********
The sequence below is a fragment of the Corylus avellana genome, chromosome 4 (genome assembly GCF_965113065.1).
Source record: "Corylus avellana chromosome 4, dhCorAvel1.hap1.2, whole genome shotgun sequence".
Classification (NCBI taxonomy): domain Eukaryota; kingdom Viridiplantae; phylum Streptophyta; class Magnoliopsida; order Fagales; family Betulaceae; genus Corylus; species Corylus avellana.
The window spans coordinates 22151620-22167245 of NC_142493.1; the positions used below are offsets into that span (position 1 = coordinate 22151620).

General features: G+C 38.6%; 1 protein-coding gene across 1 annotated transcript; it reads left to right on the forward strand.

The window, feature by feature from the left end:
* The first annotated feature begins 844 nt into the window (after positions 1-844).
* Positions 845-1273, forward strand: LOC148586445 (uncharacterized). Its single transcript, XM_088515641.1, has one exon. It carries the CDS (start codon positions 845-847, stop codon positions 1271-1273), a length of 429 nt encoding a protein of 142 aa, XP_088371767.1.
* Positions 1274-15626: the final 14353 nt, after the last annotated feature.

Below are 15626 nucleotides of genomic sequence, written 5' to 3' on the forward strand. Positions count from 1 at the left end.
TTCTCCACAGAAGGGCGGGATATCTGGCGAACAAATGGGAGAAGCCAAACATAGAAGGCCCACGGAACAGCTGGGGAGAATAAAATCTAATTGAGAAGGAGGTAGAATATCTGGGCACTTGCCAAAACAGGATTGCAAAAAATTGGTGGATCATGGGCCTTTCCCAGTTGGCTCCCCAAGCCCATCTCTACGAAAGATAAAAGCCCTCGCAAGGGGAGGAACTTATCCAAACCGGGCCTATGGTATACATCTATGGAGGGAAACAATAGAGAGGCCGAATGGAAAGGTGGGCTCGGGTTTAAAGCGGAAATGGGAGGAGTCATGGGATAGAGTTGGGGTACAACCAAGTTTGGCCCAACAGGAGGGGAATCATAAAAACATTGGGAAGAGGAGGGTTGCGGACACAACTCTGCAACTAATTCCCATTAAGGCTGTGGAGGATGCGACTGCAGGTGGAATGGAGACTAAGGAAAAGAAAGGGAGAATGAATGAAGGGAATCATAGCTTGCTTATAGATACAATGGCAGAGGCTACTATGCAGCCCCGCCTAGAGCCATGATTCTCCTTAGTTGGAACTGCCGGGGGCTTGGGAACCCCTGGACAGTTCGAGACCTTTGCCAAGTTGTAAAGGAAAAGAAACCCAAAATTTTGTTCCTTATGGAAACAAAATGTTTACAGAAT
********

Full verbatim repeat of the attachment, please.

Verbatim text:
The sequence below is a fragment of the Corylus avellana genome, chromosome 4 (genome assembly GCF_965113065.1).
Source record: "Corylus avellana chromosome 4, dhCorAvel1.hap1.2, whole genome shotgun sequence".
Classification (NCBI taxonomy): domain Eukaryota; kingdom Viridiplantae; phylum Streptophyta; class Magnoliopsida; order Fagales; family Betulaceae; genus Corylus; species Corylus avellana.
The window spans coordinates 22151620-22167245 of NC_142493.1; the positions used below are offsets into that span (position 1 = coordinate 22151620).

General features: G+C 38.6%; 1 protein-coding gene across 1 annotated transcript; it reads left to right on the forward strand.

The window, feature by feature from the left end:
* The first annotated feature begins 844 nt into the window (after positions 1-844).
* Positions 845-1273, forward strand: LOC148586445 (uncharacterized). Its single transcript, XM_088515641.1, has one exon. It carries the CDS (start codon positions 845-847, stop codon positions 1271-1273), a length of 429 nt encoding a protein of 142 aa, XP_088371767.1.
* Positions 1274-15626: the final 14353 nt, after the last annotated feature.

Below are 15626 nucleotides of genomic sequence, written 5' to 3' on the forward strand. Positions count from 1 at the left end.
TTCTCCACAGAAGGGCGGGATATCTGGCGAACAAATGGGAGAAGCCAAACATAGAAGGCCCACGGAACAGCTGGGGAGAATAAAATCTAATTGAGAAGGAGGTAGAATATCTGGGCACTTGCCAAAACAGGATTGCAAAAAATTGGTGGATCATGGGCCTTTCCCAGTTGGCTCCCCAAGCCCATCTCTACGAAAGATAAAAGCCCTCGCAAGGGGAGGAACTTATCCAAACCGGGCCTATGGTATACATCTATGGAGGGAAACAATAGAGAGGCCGAATGGAAAGGTGGGCTCGGGTTTAAAGCGGAAATGGGAGGAGTCATGGGATAGAGTTGGGGTACAACCAAGTTTGGCCCAACAGGAGGGGAATCATAAAAACATTGGGAAGAGGAGGGTTGCGGACACAACTCTGCAACTAATTCCCATTAAGGCTGTGGAGGATGCGACTGCAGGTGGAATGGAGACTAAGGAAAAGAAAGGGAGAATGAATGAAGGGAATCATAGCTTGCTTATAGATACAATGGCAGAGGCTACTATGCAGCCCCGCCTAGAGCCATGATTCTCCTTAGTTGGAACTGCCGGGGGCTTGGGAACCCCTGGACAGTTCGAGACCTTTGCCAAGTTGTAAAGGAAAAGAAACCCAAAATTTTGTTCCTTATGGAAACAAAATGTTTACAGAAT